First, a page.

Clinical Trial of the On-X Valve Using Low Dose Anticoagulation
Subjects who have valvular heart disease and require replacement of their heart valve are being invited to participate in this study. Their treatment will be similar to that provided to patients who have their heart valves replaced with any other commercially available prosthetic heart valve.
Before surgery, the patient will have routine diagnostic tests to assess the status of their heart valves. Then surgery with implantation of the Prosthesis. The patient and #146;s progress will be closely monitored and recorded at a total of 7 visits over 5 years.
At the 3 month visit they will be randomly assigned to one of two anticoagulation drug therapies depending upon the type of implant they receive and their general health apart from the valve. These two therapies are the standard anticoagulant therapy now used based on the recommendations of the American Heart Association or a therapy with a reduced dose of anticoagulation. Laboratory blood samples will be drawn and other diagnostic tests will be done during the appropriate preoperative and follow-up visits. The diagnostic tests will be an INR(International Normalized Ratio), which is a laboratiory test that measures the time it takes for blood to clot and compares it to an average. To find the INR a small sample of blood is taken from a fingertip or vein. The time it takes the blood to clot is measured. Then a ratio-an INR-is established. The higher the INR, the longer it takes the blood to clot. This can help prevent clots that may lead to strokes. and echocardiograms at 1, 3 and 5 years following surgery to assess valve function. The drug therapy may require additional laboratory blood tests as ordered by your physician.The anticoagulant therapies include three treatment groups for patients with: 1.) low risk of clotting having an aortic valve replacement, 2.) higher risk of clotting having an aortic valve replacement, enrollment ceased in this arm, and 3.) either a mitral valve replacement or replacement of both (double) valves. Each treatment group will have a control group that uses the presently recommended antithrombotic drug therapy of the American Heart Association, Coumadin(TM) and aspirin. Each patient will be randomly assigned to the treatment or the control group indicated by the criteria above.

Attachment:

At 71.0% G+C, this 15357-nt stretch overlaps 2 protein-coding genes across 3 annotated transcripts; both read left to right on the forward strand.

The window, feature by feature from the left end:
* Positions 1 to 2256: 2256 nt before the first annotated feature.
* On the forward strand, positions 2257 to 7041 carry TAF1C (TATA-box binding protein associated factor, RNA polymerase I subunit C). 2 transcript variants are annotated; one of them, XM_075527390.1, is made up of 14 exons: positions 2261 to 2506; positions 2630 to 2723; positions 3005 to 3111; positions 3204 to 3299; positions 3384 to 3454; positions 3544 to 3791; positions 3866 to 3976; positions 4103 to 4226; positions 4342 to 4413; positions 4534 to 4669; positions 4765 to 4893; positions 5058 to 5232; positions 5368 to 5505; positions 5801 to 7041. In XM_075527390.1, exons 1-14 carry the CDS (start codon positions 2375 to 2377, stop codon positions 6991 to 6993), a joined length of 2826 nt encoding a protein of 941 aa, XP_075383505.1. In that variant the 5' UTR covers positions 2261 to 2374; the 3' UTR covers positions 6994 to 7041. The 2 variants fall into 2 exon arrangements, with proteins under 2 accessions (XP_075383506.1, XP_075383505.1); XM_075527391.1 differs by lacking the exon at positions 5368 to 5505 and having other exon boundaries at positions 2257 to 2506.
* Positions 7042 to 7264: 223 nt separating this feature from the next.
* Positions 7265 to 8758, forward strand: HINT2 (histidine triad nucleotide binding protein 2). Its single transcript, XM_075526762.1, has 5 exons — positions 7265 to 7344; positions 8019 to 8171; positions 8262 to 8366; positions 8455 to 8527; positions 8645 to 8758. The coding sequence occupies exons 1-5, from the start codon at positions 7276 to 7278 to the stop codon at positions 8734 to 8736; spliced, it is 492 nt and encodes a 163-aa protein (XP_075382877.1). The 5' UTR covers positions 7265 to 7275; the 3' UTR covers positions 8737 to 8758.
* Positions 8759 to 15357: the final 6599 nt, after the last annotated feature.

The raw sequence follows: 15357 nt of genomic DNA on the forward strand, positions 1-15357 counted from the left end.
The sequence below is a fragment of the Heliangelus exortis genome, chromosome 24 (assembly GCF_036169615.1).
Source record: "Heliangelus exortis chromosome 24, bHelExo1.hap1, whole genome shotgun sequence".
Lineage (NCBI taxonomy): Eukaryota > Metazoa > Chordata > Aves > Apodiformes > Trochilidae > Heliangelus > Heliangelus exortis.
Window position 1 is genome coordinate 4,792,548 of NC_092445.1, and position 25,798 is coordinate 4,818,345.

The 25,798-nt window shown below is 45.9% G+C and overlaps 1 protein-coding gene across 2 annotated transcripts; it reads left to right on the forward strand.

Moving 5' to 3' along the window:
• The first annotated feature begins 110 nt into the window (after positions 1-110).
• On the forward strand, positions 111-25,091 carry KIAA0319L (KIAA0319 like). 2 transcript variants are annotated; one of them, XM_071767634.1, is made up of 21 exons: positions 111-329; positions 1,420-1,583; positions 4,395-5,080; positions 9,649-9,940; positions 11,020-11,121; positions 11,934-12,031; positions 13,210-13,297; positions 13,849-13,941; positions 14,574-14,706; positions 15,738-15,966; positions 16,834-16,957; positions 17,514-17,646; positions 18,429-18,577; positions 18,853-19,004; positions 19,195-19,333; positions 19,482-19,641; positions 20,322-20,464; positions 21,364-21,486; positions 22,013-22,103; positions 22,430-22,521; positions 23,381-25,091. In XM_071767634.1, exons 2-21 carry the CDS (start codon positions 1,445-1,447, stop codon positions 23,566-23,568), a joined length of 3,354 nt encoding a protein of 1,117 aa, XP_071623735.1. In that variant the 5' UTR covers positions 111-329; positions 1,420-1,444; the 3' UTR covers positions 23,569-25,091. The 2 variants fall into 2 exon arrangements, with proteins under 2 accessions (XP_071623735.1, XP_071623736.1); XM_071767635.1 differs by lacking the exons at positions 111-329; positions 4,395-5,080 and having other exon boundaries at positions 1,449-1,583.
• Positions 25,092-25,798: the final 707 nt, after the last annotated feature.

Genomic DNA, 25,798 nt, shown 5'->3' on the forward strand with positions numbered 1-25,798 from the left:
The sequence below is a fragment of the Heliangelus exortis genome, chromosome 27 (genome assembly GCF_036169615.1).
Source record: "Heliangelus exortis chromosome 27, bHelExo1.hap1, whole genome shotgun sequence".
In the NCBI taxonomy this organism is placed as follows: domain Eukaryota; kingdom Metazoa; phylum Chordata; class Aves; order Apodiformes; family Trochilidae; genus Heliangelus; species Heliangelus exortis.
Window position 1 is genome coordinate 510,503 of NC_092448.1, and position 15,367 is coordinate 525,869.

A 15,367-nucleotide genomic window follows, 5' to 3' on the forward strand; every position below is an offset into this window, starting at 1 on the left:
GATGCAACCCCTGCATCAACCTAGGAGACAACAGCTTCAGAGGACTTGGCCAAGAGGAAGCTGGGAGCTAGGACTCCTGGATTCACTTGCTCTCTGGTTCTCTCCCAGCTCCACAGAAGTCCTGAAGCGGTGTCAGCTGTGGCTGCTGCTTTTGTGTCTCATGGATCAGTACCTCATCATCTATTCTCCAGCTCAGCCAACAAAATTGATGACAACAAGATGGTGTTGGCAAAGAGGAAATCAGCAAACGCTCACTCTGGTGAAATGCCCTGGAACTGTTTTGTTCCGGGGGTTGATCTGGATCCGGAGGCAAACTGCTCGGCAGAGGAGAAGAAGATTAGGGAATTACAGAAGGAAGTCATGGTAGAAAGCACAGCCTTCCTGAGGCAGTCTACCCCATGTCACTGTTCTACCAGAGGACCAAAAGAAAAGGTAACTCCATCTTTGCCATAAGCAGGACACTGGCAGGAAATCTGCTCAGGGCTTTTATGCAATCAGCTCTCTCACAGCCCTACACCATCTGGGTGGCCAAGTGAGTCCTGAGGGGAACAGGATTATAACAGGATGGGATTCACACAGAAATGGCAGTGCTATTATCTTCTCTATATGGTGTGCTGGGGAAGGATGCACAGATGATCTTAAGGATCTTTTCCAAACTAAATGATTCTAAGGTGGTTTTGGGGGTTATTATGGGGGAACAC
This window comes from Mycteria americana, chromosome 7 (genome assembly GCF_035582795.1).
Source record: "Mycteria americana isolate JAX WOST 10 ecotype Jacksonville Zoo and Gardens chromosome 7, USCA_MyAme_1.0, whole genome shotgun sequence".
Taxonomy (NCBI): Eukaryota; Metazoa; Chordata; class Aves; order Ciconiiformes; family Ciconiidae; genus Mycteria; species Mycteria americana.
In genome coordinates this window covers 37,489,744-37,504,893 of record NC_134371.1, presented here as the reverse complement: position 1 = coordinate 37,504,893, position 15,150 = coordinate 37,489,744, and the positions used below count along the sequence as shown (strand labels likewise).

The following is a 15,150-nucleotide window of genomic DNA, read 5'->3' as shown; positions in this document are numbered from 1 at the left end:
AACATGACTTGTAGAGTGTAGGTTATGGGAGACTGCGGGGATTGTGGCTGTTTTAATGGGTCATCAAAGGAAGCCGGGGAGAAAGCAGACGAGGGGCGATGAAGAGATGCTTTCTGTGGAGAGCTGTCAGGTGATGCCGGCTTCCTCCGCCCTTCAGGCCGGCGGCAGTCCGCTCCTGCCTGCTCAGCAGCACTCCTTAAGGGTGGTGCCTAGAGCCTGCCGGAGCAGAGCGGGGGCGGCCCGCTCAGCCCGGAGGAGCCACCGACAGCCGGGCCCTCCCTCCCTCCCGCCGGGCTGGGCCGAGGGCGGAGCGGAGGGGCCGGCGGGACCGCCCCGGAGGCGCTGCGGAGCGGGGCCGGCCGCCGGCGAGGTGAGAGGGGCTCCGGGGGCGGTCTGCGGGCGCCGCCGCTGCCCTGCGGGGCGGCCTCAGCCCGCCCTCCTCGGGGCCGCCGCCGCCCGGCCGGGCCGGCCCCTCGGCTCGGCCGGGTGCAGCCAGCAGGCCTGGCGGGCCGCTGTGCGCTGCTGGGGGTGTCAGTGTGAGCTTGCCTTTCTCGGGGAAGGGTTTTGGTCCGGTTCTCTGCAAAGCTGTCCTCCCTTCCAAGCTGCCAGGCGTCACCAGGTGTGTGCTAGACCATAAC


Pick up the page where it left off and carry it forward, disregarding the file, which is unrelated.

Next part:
The treatment drug therapy for the low risk aortic valve replacement group is a combination of two presently used drugs – aspirin and Plavix(TM). The treatment drug therapy for the high risk aortic valve replacement group, the mitral or double valve replacement is a reduced dose of Coumadin and aspirin.
1. Patients requiring isolated aortic valve replacement (AVR), or isolated mitral valve replacement (MVR).
2. AVR patients receiving low dose or antiplatelet only anticoagulation will be divided into groups at low risk and high risk for thromboembolism with all patients being in the low risk group except for patients with the following conditions which place a patient in the high risk group:
Chronic atrial fibrillation (see definition below)
Left ventricular ejection fraction < 30 %
Enlarged left atrium >50mm diameter
Spontaneous echo contrasts in the left atrium
Neurological events (see definition below)
Hypercoagulability (see definition below)
Left or right ventricular aneurysm
Lack of platelet response to aspirin or clopidogrel
Women receiving estrogen replacement therapy
3. Concomitant cardiac surgery is allowed
4. Adult patients